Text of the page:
- Best of all though are gel anti-vibration gloves (Arco, twenty quid). If you're grinding steel for welding (i.e. for hours), then "fizzy fingers" is really something to be avoided afterwards.
- Aldi have leather welding aprons for cheap - less than I paid for the leather to make mine
- Essential with wire brushes, some stick you with porcupine quills otherwise
- When grinding, an apron keeps you cleaner and gives you something to kneel on
- You need something, especially with stone
- 3M 3000 / 4000 series are a good start
- needed when grinding masonry
- makes the workspace a lot more human-friendly
- the better options can turn a filthy clean-up afterwards into a quick run over with the hoover
Several possible solutions:
- 12" Fan in window - not brilliant
- vacuum cleaner nozzle taped to grinder - works well, but adds a little weight to the grinder and restricts movement
- Ioniser - Makes concrete dust indoors fall out of suspension a lot quicker.
- Water spray can help some - be sure to use an RCD
- Wet floor also helps some
Budget grinders have a tool to undo the nut that holds discs on, but no easy means to remove wire brushes & flap wheels. The solution is to grind a spanner down in thickness so that it will fit and undo a wire brush.
Replacement spanners for removing discs are available if needed. Better than losing it is to cable tie it to the grinder's mains lead.
Angle grinders are one of the highest risk power tools, and users should know some basics to stay away from A&E.
Lots of people get eye injuries through using direct vent goggles. You need indirect vent.
Angle grinding discs produce huge quantities of sparks, and good eye protection should always be worn. Direct vent goggles allow sparks to enter the eyes, indirect vent are needed.
Fools can be identified quickly on any site: people refusing protective eyewear when using an angle grinder are a risk to work with, and should be kept an eye on.
Sparks should be kept away from flammables, such as dry sawdust. Also avoid windscreen glass, into which the sparks can embed themselves leaving minor permanent damage to the glass surface. Sparks from metal cutting also stain concrete. Nothing is visible initially but as the sparks rust, staining appears.
Sparks must also be kept away from the eyes of passers by. Failure to do so can cause injury and/or result in legal problems and costs.
An issue with angle grinders is their ability to go out of control, jump at you and bite off a lump of flesh. Forces on the grinder result from friction between disc and workpiece, which result either from pushing the tool too hard or not controlling its position accurately enough. In other words the best way to reduce risk is careful control of position, and not pushing it in a rush.
Control of position means always use 2 hands, don't overreach, and ensure a stable standing position, and don't let it wobble in use. It can be tempting to reach out for that last bit, but really its a mistake. These tools have 4.5" 11,000rpm cutter discs with little safety guarding, and you don't want to have a fight with one. You will lose. (Which bit you'll lose is anyone's guess.)
Don't push it. Push it a bit, the disc grabs the workpiece, and the direction it moves forces the machine hard into the workpiece, and the machine throws either itself, or a piece of masonry/metal, or disc fragments. Petrol driven machines behave much better in this respect, as they have a clutch, but electric grinders have nothing that will slip, plus the inertia of a kilowatt or so of high speed mains motor, so the throwing force is too high to control.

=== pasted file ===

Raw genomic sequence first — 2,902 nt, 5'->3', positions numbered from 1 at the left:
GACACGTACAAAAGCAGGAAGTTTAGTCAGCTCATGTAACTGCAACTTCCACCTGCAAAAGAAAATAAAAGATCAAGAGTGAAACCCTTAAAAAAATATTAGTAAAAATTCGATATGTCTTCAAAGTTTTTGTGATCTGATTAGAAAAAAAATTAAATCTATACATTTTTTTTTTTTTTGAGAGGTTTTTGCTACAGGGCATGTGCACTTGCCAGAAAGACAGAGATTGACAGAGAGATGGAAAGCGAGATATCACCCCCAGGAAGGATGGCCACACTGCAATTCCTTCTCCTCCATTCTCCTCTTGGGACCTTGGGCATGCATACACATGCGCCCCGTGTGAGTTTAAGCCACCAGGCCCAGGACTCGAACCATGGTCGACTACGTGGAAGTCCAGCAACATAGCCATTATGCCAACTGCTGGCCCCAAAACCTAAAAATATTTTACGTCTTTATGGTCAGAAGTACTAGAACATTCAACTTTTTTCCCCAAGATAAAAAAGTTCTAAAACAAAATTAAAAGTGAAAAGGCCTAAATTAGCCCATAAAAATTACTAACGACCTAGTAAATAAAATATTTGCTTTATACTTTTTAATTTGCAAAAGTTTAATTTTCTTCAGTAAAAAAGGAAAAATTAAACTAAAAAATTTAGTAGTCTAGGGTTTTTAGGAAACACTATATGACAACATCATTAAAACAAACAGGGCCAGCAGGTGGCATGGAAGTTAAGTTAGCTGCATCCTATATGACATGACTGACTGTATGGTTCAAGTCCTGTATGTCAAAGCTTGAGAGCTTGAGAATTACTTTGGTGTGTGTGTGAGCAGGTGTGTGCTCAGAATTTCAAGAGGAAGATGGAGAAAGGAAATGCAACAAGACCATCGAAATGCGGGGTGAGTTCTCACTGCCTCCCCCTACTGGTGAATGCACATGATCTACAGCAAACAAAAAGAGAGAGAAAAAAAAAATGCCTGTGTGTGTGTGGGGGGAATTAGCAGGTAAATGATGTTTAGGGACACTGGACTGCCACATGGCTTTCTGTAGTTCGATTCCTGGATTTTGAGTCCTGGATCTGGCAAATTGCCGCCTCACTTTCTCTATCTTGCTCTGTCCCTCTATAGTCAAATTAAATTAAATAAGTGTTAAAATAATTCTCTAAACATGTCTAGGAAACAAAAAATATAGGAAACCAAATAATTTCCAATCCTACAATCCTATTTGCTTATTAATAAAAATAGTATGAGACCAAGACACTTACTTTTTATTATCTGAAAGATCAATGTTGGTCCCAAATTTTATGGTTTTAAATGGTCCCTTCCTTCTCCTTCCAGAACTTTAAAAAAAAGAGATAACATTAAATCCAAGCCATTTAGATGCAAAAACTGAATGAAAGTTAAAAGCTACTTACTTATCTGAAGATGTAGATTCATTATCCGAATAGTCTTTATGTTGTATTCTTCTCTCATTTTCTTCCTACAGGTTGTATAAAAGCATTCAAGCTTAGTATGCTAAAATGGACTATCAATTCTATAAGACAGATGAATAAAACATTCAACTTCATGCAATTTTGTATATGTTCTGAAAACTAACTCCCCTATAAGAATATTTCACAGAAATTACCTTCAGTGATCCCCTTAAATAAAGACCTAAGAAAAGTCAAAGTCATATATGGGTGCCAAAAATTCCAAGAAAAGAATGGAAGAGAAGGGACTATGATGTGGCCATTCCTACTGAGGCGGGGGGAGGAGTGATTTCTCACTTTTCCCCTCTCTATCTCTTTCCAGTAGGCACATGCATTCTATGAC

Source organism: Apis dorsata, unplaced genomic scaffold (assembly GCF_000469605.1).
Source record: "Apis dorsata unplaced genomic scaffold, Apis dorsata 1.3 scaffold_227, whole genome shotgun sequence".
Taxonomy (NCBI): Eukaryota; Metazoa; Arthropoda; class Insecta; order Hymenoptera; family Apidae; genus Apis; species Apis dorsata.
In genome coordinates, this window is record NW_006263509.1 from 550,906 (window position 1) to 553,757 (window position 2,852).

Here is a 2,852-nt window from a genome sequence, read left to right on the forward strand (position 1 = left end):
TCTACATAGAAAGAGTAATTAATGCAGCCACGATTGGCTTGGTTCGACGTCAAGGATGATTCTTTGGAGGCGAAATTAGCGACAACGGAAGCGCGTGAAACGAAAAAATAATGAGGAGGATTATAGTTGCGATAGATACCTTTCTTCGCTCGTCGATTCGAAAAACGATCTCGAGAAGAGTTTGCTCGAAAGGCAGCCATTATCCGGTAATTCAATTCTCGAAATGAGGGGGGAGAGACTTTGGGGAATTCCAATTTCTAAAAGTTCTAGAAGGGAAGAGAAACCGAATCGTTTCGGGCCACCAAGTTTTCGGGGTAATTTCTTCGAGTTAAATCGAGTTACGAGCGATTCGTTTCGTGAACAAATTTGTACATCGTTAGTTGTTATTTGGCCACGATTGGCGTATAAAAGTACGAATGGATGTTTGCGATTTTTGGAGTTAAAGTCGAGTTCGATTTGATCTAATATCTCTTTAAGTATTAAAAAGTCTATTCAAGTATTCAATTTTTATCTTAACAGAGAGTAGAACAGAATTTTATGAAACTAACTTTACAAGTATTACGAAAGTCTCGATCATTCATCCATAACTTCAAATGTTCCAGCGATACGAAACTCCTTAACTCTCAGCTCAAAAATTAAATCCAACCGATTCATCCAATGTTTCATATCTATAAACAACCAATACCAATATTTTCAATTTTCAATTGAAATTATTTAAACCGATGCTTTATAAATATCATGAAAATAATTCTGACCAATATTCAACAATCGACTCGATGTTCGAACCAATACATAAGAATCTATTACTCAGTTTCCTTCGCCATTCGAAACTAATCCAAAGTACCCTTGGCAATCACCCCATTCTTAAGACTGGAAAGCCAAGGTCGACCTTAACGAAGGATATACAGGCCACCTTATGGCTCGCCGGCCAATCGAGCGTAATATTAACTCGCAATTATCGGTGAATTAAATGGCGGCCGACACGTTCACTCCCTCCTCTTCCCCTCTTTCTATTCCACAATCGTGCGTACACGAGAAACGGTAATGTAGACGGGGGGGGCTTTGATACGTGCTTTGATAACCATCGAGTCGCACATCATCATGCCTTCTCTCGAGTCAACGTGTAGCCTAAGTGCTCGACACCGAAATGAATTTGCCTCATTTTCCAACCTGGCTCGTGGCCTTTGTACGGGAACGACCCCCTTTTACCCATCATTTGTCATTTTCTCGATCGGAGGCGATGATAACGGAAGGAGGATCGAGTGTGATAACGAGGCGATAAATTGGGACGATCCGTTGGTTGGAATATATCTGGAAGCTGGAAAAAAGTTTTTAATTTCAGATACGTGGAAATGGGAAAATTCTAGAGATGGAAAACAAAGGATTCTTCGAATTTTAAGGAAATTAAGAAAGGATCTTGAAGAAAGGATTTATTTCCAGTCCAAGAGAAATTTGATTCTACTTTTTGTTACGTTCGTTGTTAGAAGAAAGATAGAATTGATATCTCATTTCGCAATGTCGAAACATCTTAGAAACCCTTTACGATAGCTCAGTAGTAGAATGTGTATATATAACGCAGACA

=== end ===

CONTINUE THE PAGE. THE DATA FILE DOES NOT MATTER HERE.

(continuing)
Keeping yourself out of the plane of the spinning disc reduces the risk of being bitten by kickback.
The Power-up Gotcha
If you plug it in and the switch on the grinder is on, it will spin, jump & bite.
- Check switch position before applying power
- Steel toecap boots
- A soft start grinder
Unidentified Flying Objects
Angle grinders generate unidentified flying objects at times, hence the need for eyewear. (The objects are often identified afterwards.)
Face should be kept out of the plane of the disc, as this is the direction in which flying objects and broken discs are launched.
To avoid UFOs, don't push the machine too hard. This is usually what causes them. Push it a bit, the disc grabs the workpiece, and the direction it moves forces the machine hard into the workpiece, and the machine throws either itself or a piece of masonry/metal.
Petrol driven machines behave much better in this respect, as they have a clutch, but electric grinders have nothing that will slip, plus the inertia of a kilowatt or so of high speed mains motor.
Grind vs Cut
Don't use cutting discs to grind. They aren't tough enough to take side loads and are made even thinner by the grinding process. If you grind off the abrasive side they may shatter and launch a fleet of sharp abrasive flying objects. If you grind off the mesh side they can break explosively and cause serious injury.
All discs and other tools for angle grinders have a speed rating. This should not be exceeded in use. Exceeding speed ratings puts more force on the disc than it is designed to take. Discs coming apart at 11,000rpm is a known issue with grinders.
Especially stupid would be putting a 6,000rpm disc in an 11,000 rpm machine. Yet 6,000rpm discs are on sale and some people do put them in 11,000rpm machines.
Diamond discs are much safer than grit discs in this respect.
Never use bench grinder discs, or any other disc not designed for an angle grinder. These other discs lack the explosion control bonded fibre mesh that angle grinder discs have, and generally will not survive the high spin speed, resulting in explosive failure. People have died mucking about with the wrong kind of disc.
Diamond discs throw removed grit so fast it can be hard on skin. Tough gloves & arm coverings are recommended.